‘For God’s sake someone take that child out of the room. I can’t stand the way she watches me,’ Diana Petre’s mother Muriel is reported as saying.
Diana was indeed watching, and it was this watchfulness, this ability to stand back and observe, that produced The Secret Orchard of Roger Ackerley, an utterly unselfpitying and often very funny account of what must be one of the oddest childhoods on record.
Diana and her older twin sisters grew up in Barnes, South London, in the care of an elderly housekeeper, their mother having abandoned them shortly after Diana’s birth in 1912. She didn’t reappear again until 1922, with disastrous results for all concerned. She called herself Mrs Muriel Perry, but her true name and identity were mysterious. Her birth was never registered and she had carefully removed the relevant information from her passport.
For the girls, one of the highlights of their isolated lives were visits from a kindly man they knew as ‘Uncle Bodger’. In fact, as Diana’s mother finally revealed in characteristically brutal fashion, he was their father, Roger Ackerley, a director of the fruit-importing company Elders & Fyffes and popularly known as ‘the Banana King’. Down the road in Richmond, unbeknownst to the girls, he lived with a retired actress who called herself ‘Mrs Ackerley’ and his three further children. One of them, Joe, born in 1896, has also given his account of this strange upbringing in his famous memoir My Father and Myself, published in 1968.
Diana tells the story from another perspective. Such a situation might be thought strange today, but at the time illegitimacy was a serious social stigma, and something to be hidden at all costs. One of the things that makes The Secret Orchard so gripping is that it is constructed like a detective story, in which Diana asks questions, follows clues and pores over documents in an attempt to unravel the truth. As she herself was at pains to emphasize, this book is, among many other things, a love story. Muriel may have been a difficult, unstable character and a disastrous mother, but she was always loyal to Roger. It seems greatly to Diana’s credit that she was able as an adult to appreciate the poignancy of their relationship and bring their extraordinary story so vividly to life on the page.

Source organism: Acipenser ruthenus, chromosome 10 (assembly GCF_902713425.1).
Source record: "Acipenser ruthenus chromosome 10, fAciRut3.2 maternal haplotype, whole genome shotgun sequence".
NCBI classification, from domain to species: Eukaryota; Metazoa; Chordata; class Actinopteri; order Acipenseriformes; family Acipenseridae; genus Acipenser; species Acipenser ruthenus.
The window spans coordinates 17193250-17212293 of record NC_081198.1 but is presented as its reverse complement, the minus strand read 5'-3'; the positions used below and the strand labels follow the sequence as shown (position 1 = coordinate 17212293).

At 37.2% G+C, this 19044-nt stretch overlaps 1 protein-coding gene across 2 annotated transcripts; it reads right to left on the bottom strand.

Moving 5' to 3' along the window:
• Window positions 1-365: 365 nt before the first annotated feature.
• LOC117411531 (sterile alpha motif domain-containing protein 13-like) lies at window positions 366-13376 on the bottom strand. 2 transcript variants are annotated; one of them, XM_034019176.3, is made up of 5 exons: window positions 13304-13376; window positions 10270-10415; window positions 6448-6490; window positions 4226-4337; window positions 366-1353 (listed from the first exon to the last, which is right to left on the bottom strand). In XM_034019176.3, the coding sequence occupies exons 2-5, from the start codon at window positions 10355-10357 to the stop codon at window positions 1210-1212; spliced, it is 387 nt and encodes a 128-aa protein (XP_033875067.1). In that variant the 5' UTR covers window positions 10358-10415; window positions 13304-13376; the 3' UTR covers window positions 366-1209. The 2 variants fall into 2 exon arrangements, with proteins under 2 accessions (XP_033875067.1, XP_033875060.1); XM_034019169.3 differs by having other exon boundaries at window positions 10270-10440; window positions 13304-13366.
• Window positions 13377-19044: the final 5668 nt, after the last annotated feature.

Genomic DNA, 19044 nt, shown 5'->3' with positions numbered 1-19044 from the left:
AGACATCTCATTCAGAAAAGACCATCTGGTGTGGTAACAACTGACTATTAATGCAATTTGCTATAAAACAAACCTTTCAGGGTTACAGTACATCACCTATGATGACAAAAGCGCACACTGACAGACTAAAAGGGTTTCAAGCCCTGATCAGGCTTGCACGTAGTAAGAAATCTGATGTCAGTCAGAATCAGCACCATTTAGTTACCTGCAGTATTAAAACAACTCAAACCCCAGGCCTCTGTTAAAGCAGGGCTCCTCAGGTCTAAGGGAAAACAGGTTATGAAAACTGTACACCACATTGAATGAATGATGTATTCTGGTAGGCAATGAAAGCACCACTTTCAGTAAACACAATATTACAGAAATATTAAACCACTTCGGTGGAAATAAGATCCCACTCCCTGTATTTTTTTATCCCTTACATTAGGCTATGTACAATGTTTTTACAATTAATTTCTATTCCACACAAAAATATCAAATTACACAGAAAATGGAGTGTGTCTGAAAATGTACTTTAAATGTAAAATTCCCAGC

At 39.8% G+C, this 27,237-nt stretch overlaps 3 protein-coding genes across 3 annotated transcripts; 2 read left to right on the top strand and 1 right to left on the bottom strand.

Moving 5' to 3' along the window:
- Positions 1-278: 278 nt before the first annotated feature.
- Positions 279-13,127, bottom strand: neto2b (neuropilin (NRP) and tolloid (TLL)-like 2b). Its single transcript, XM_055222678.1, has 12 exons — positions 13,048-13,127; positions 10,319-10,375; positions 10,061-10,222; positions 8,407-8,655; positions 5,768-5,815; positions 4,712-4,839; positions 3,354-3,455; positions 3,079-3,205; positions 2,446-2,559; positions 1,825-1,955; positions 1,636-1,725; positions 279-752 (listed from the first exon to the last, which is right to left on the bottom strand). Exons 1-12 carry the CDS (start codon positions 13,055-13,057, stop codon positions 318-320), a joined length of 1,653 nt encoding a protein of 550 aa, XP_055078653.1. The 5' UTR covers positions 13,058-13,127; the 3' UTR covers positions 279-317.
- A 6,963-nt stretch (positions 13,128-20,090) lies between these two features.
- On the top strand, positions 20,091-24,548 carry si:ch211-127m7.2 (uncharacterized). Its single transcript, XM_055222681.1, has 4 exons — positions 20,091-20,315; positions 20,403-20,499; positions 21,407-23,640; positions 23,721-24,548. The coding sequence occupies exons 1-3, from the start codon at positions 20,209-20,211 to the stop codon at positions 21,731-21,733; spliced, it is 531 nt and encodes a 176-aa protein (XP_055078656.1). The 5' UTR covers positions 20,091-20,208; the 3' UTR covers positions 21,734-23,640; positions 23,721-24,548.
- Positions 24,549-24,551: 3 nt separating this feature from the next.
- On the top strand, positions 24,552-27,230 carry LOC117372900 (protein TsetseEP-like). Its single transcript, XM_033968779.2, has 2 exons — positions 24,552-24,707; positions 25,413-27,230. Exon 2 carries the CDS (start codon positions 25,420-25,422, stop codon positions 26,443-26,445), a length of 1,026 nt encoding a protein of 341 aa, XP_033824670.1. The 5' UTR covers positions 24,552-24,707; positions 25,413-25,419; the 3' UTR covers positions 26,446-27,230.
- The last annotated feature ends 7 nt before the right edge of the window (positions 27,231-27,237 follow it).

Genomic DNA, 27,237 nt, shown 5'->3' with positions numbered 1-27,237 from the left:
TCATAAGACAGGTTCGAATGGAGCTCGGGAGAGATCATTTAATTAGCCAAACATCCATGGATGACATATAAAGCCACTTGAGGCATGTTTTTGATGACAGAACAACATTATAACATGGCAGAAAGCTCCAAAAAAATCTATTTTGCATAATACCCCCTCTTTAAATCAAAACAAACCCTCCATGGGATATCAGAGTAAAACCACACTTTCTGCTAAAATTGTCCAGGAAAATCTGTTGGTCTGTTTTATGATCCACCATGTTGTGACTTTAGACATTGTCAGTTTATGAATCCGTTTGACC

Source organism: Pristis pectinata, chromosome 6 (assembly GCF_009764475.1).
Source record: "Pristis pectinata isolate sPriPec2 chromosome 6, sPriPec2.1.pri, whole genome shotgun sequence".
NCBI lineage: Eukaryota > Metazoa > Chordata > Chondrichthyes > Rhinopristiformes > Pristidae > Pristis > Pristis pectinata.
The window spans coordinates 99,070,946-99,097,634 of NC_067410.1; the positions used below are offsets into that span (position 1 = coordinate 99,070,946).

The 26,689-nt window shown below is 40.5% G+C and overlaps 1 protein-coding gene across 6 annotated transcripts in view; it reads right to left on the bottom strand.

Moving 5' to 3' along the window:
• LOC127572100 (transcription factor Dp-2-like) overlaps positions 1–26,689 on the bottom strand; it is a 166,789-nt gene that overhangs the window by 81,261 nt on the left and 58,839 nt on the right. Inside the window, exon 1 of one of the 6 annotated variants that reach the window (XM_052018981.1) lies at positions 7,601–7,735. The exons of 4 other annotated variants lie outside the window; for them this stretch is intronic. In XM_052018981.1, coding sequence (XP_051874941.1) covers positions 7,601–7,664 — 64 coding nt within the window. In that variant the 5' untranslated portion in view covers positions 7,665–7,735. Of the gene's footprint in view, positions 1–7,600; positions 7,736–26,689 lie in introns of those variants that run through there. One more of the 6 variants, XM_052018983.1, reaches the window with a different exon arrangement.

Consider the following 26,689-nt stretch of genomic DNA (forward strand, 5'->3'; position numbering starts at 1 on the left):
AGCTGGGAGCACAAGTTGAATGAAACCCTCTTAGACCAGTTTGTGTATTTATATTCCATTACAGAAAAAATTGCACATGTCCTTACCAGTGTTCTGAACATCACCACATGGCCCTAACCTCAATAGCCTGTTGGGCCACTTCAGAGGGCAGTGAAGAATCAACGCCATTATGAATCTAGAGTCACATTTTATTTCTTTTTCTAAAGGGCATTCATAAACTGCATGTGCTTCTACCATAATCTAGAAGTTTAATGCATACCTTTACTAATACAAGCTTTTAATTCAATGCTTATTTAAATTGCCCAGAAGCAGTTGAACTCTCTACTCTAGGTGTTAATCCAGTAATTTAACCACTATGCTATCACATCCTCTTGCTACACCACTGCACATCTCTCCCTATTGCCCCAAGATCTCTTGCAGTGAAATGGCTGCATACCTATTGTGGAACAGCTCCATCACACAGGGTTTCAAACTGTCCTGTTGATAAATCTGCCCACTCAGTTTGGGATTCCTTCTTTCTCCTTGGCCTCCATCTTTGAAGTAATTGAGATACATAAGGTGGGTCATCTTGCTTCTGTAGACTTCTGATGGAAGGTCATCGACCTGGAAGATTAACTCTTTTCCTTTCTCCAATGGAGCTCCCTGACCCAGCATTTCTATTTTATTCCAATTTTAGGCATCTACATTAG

Her name was Muriel Haidée Perry . . .
Her name was Muriel Haidée Perry and she was born on 5 March 1890, or so I believed when I went to Somerset House to look up the registration of her birth. It wasn’t there. What I was really...Read more
March News: Her name was Muriel Haidée PerryRead more
Evasions and Deceits
Among the small horde of papers Diana Petre left me as her literary executor when she died in 2001 was a folder labelled: ‘Excuses. Lies. Evasions. Deceits.’ I thought at first that it might...Read more
Slightly Foxed Issue 49: From the Editors
As everyone who lives here knows, spring in London doesn’t just signal daffodils in window boxes and budding trees in squares. It signals building projects. The whole city seems to be in a state of...Read more
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